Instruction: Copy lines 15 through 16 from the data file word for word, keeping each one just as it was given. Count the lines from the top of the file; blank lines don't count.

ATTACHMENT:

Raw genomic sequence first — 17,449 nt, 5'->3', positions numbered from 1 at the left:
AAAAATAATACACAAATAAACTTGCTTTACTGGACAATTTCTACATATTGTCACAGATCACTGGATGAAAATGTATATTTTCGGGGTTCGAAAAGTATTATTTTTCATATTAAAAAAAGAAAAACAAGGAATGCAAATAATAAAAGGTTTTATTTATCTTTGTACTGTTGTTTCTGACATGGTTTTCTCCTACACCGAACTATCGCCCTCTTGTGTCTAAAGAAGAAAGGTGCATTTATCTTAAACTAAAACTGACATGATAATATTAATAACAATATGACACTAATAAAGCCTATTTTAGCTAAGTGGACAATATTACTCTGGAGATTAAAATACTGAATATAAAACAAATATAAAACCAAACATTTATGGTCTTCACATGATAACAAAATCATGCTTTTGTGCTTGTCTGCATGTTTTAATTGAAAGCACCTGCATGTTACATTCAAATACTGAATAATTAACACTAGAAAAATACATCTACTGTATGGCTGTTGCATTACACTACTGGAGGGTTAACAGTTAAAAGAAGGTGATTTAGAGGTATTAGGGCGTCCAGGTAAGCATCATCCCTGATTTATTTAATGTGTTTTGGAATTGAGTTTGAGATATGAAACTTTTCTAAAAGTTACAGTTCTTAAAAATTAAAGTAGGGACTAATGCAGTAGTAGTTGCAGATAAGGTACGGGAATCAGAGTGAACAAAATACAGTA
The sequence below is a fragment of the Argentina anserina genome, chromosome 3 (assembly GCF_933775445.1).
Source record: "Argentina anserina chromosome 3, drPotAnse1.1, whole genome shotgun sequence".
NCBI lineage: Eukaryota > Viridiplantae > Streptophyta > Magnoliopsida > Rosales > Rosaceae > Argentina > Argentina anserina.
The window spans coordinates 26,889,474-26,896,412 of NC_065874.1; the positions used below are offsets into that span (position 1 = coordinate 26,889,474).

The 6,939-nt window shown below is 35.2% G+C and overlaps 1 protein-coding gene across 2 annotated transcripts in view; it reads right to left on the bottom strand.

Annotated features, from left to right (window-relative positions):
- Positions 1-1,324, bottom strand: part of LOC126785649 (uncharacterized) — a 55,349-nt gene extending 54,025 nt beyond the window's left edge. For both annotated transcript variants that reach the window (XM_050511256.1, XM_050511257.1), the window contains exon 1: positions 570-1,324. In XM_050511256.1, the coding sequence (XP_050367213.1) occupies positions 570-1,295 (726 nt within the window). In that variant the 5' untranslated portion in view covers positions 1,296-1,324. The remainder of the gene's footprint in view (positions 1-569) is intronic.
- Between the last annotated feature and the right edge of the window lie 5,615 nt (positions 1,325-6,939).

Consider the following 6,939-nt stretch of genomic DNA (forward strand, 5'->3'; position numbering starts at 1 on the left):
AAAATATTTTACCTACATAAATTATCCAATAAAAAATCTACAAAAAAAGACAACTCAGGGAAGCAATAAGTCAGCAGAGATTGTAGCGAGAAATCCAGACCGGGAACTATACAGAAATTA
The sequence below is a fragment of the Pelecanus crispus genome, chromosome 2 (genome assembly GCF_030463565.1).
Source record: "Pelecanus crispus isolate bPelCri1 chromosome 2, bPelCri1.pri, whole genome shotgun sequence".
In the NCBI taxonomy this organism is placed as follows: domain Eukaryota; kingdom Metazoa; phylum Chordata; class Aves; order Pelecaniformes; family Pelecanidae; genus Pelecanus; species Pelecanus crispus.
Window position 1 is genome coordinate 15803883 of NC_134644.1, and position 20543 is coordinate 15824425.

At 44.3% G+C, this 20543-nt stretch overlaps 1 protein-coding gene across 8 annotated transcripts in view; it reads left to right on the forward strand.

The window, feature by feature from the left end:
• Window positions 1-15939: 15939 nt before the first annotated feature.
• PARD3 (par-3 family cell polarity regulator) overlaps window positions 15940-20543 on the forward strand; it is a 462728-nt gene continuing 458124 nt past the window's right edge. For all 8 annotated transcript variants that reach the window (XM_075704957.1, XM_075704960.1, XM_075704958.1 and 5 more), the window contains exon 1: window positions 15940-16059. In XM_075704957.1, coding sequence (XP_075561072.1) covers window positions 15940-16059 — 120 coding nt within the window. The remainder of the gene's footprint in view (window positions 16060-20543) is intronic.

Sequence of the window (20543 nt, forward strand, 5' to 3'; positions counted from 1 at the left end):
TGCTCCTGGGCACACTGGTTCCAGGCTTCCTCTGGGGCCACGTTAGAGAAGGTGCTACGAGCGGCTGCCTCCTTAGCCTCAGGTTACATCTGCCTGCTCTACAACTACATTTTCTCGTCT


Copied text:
In the NCBI taxonomy this organism is placed as follows: domain Eukaryota; kingdom Metazoa; phylum Chordata; class Aves; order Pelecaniformes; family Pelecanidae; genus Pelecanus; species Pelecanus crispus.
Window position 1 is genome coordinate 15803883 of NC_134644.1, and position 20543 is coordinate 15824425.